It was Matthew Coller of WGR550 who first floated the idea of a Bogosian-for-Barrie trade Friday on Twitter:

Coller also thinks giving up the 8th pick in the current draft is worth it.  I agree with either of these scenarios – Bogosian straight-up for Barrie or the 8th plus maybe a third-round pick for the kid would sit well with me – but why do I get the feeling that neither of those packages will be enough?

Well, because of the Edmonton Oilers, for starters.   After the Avalanche, the Oilers are probably the NHL team that most needs help on defense, and they possess a better draft pick and plenty of young players that we all know are available.  If the Avalanche are smart, they play a team like the Oilers against the Buffalo Sabres in a game of chicken to see who blinks first.

Next: Sabres Draft Options: Alexander Nylander

Of course, it just won’t be the Buffalo Sabres and Edmonton Oilers who will be calling about Barrie.  A 24 year-old blueliner who is among the league’s best scorers is a hot commodity, which is why I find it puzzling to hear so many people claim that Barrie will be gotten cheaply.  If the Avalanche are happy with just a handful of picks from Buffalo, you make that trade any day of the week.  If Sabres GM Tim Murray can get Colorado to bite on a trade that involves 1 or 2 blueliners, such as Bogosian and Cody Franson (or any other player, as long as the team is only giving up one top-4 defenseman and definitely not a top-6 forward), again, you make that trade.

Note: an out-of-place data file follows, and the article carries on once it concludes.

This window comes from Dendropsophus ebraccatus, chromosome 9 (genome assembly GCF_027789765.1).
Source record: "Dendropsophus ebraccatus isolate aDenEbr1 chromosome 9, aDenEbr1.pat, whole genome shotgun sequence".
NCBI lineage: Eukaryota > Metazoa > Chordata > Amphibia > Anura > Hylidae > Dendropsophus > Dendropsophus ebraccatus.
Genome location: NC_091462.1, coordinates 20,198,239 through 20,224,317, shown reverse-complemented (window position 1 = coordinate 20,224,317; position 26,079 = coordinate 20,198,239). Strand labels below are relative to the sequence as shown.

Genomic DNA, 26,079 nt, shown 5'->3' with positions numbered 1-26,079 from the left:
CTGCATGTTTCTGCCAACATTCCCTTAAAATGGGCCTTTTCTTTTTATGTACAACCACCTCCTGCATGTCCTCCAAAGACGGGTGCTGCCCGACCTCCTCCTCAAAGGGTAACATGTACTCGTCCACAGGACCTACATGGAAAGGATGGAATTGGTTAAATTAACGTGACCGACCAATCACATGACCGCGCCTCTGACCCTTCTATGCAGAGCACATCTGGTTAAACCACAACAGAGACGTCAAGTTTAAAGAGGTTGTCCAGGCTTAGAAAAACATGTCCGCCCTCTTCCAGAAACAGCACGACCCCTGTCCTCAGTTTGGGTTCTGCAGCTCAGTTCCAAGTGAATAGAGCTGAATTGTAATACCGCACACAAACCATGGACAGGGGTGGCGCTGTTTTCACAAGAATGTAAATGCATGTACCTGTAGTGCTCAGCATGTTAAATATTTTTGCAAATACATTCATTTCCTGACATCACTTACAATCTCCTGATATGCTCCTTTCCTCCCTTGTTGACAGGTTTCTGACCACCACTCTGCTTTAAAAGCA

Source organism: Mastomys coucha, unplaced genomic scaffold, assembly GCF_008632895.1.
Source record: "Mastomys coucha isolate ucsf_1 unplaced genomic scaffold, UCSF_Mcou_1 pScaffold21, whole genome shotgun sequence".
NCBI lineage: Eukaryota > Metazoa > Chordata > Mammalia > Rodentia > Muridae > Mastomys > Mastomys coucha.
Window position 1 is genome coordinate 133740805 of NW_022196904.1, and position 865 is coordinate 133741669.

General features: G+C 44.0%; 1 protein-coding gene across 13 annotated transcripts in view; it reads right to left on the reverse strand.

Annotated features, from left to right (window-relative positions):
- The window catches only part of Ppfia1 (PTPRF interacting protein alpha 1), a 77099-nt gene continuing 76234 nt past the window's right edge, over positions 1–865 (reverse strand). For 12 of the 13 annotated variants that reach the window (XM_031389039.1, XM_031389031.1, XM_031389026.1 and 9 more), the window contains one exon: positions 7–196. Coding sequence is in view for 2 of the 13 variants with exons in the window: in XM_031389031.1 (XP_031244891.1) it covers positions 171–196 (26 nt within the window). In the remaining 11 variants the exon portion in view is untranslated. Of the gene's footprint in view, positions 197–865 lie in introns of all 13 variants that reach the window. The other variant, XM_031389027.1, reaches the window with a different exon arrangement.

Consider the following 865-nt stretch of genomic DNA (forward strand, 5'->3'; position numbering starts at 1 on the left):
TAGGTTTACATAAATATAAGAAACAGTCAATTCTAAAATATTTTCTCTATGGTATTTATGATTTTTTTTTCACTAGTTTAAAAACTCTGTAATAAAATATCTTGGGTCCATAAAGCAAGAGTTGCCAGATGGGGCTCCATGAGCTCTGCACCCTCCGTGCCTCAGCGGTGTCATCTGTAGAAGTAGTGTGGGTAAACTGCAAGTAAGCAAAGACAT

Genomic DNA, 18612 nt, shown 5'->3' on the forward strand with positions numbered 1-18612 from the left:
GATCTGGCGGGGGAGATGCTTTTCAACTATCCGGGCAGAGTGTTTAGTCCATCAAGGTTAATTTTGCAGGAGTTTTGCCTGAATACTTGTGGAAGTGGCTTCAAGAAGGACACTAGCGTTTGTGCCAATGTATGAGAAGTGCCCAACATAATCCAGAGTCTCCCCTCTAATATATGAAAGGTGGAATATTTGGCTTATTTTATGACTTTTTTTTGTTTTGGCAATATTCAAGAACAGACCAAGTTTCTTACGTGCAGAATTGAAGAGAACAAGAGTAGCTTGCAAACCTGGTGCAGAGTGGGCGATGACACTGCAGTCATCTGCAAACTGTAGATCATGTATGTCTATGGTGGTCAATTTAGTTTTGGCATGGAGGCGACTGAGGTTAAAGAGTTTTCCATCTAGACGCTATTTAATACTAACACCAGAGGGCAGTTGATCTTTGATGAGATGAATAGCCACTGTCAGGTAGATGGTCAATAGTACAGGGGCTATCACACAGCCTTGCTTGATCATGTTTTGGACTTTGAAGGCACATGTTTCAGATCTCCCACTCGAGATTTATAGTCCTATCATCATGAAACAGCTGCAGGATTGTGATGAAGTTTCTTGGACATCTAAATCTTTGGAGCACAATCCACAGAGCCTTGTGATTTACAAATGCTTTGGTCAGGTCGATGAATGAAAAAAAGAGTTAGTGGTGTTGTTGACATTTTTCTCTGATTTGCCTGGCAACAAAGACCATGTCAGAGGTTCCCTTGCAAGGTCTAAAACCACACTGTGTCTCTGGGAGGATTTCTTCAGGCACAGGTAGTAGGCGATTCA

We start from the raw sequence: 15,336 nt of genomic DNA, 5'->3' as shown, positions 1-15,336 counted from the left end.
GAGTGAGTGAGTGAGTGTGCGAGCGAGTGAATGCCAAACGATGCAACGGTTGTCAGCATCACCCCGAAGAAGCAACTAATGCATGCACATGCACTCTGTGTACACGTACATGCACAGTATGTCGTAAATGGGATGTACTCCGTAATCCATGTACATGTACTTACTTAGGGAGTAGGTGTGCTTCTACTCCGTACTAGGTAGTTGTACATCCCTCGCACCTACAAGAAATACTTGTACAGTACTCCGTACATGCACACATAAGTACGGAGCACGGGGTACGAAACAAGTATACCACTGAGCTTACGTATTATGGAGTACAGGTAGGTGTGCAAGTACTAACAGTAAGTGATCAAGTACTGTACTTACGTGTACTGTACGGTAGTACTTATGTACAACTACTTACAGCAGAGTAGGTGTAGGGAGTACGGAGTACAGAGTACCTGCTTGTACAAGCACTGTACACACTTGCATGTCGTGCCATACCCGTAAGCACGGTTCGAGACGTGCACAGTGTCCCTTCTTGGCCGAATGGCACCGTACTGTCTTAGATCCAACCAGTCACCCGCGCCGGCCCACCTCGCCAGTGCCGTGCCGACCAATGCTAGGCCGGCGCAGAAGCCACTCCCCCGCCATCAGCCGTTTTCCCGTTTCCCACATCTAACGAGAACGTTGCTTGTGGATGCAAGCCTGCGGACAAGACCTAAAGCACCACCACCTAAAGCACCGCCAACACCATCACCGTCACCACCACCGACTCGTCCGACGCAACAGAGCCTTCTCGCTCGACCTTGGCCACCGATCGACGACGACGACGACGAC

But with so many teams guaranteed to inquire about Barrie’s availability, will the winning bid be that low?

The Buffalo Sabres made significant strides toward becoming a playoff team in 2015-16, and are in a position to pick up some key players via the draft, free agency and opportunistic trades.  Given the public nature of the Tyson Barrie rumors and the fact that there are teams who are most desperate than the Sabres, it is tough to believe that Buffalo will be able to acquire Barrie for as cheaply as I have outlined.  That doesn’t mean GMTM doesn’t try – lightning may strike twice. It simply means that this is a “Proceed With Caution” type of trade – Tyson Barrie is a want, not a need, and the Sabres only have so much to give.

Whatever the case, it will be interesting to see if any Sabres-Avalanche chatter begins heating up as the 2016 NHL Entry Draft approaches.